The MSCI ACWI ex USA Index is a free float–adjusted, market capitalization–weighted index designed to measure the equity market performance of developed and emerging markets. It consists of 48 country indexes comprising 22 developed and 26 emerging markets country indexes. The developed markets country indexes included are: Australia, Austria, Belgium, Canada, Denmark, Finland, France, Germany, Hong Kong, Ireland, Israel, Italy, Japan, the Netherlands, New Zealand, Norway, Portugal, Singapore, Spain, Sweden, Switzerland, and the United Kingdom. The emerging markets country indexes included are: Argentina, Brazil, Chile, China, Colombia, Czech Republic, Egypt, Greece, Hungary, India, Indonesia, Korea, Malaysia, Mexico, Pakistan, Peru, the Philippines, Poland, Qatar, Russia, Saudi Arabia, South Africa, Taiwan, Thailand, Turkey, and the United Arab Emirates.

MSCI US Index
The MSCI US Index is designed to measure the performance of the large- and mid-cap segments of the US market. With 617 constituents, the index covers approximately 85% of the free float–adjusted market capitalization in the United States.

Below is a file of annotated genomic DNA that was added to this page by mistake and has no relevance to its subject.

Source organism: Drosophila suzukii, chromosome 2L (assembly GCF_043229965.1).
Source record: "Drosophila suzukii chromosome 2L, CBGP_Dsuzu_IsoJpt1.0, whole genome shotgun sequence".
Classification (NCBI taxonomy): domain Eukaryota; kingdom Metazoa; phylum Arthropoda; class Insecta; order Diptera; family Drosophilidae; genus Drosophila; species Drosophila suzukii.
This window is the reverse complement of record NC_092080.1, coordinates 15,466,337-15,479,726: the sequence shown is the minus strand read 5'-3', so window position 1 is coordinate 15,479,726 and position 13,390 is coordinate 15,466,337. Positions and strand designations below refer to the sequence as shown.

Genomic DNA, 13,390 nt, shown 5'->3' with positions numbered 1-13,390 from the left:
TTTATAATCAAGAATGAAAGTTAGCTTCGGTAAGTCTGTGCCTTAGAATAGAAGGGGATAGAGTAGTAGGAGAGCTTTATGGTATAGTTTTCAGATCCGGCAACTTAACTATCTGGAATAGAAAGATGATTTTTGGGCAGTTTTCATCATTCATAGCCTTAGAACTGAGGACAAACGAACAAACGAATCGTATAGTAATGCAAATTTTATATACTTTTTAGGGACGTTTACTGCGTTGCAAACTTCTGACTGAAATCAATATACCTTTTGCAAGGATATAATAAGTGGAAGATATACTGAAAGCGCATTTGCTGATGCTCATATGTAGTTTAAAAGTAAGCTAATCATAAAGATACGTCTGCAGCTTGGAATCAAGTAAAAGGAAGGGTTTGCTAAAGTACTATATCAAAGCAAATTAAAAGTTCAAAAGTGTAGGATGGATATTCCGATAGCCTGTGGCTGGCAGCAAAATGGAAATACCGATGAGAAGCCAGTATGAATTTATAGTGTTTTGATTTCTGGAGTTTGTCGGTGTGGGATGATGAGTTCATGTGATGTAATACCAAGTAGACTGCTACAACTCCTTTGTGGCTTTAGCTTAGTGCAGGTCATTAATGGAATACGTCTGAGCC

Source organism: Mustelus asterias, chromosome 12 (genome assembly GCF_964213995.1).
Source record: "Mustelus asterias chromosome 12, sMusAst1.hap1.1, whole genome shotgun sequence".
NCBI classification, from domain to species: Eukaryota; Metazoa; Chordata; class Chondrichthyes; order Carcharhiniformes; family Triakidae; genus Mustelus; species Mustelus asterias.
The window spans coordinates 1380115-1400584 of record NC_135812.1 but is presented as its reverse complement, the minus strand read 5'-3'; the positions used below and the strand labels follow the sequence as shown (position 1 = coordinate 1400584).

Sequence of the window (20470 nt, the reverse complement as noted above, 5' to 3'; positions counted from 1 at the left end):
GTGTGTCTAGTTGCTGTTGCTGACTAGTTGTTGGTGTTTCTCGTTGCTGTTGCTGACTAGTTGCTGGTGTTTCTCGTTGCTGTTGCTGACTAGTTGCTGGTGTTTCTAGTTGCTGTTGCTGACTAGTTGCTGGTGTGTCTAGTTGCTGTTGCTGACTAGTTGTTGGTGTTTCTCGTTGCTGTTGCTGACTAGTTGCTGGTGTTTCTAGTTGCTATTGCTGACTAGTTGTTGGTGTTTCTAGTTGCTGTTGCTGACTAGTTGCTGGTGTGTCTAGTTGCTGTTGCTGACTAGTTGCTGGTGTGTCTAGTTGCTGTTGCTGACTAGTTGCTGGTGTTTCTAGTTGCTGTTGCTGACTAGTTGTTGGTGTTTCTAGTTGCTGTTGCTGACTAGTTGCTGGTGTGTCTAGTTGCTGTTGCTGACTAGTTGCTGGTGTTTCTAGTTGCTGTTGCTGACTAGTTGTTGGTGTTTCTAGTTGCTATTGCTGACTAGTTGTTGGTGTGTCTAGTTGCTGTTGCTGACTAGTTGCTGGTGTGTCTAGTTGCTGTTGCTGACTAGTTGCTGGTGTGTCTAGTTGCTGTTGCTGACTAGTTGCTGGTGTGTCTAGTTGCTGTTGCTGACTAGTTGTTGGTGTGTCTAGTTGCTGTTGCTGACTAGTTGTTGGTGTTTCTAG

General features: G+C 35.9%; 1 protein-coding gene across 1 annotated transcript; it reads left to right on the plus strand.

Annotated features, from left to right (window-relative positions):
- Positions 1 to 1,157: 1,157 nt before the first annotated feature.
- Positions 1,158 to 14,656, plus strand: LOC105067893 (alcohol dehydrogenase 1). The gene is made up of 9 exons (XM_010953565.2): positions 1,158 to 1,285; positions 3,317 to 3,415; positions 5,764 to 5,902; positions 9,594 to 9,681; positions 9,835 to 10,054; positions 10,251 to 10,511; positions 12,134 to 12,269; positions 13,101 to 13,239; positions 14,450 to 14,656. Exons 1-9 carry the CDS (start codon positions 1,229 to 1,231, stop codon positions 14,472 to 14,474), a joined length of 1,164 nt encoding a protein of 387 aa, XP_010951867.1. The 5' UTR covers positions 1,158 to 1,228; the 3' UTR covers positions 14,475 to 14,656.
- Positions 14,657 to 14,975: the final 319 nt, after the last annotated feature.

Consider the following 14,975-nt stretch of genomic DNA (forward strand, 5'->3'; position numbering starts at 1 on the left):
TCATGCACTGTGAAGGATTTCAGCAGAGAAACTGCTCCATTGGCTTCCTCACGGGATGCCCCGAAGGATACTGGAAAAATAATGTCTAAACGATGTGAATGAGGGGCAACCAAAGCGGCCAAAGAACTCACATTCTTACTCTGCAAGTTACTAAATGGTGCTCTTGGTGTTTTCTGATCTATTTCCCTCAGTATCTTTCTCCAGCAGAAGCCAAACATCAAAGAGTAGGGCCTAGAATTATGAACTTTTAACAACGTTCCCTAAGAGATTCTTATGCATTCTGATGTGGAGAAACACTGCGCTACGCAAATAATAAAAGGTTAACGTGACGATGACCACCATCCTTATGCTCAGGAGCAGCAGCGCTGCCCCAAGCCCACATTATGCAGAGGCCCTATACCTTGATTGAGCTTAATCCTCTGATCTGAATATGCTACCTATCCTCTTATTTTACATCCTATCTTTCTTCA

Footnotes

  1. We look at the long history of ROE data, as it is more accessible than ROIC data and has followed a similar pattern to ROIC metrics, given the similarities between the two metrics. We compare US data to developed ex US equities, as MSCI emerging markets fundamental metrics date back only to 1995. Because of the relatively small market-cap weight of emerging markets equities, trends between US and DM ex US equities (MSCI World ex US Index) are nearly identical to trends between US and DM ex US plus EM equities (MSCI All Country World ex US Index).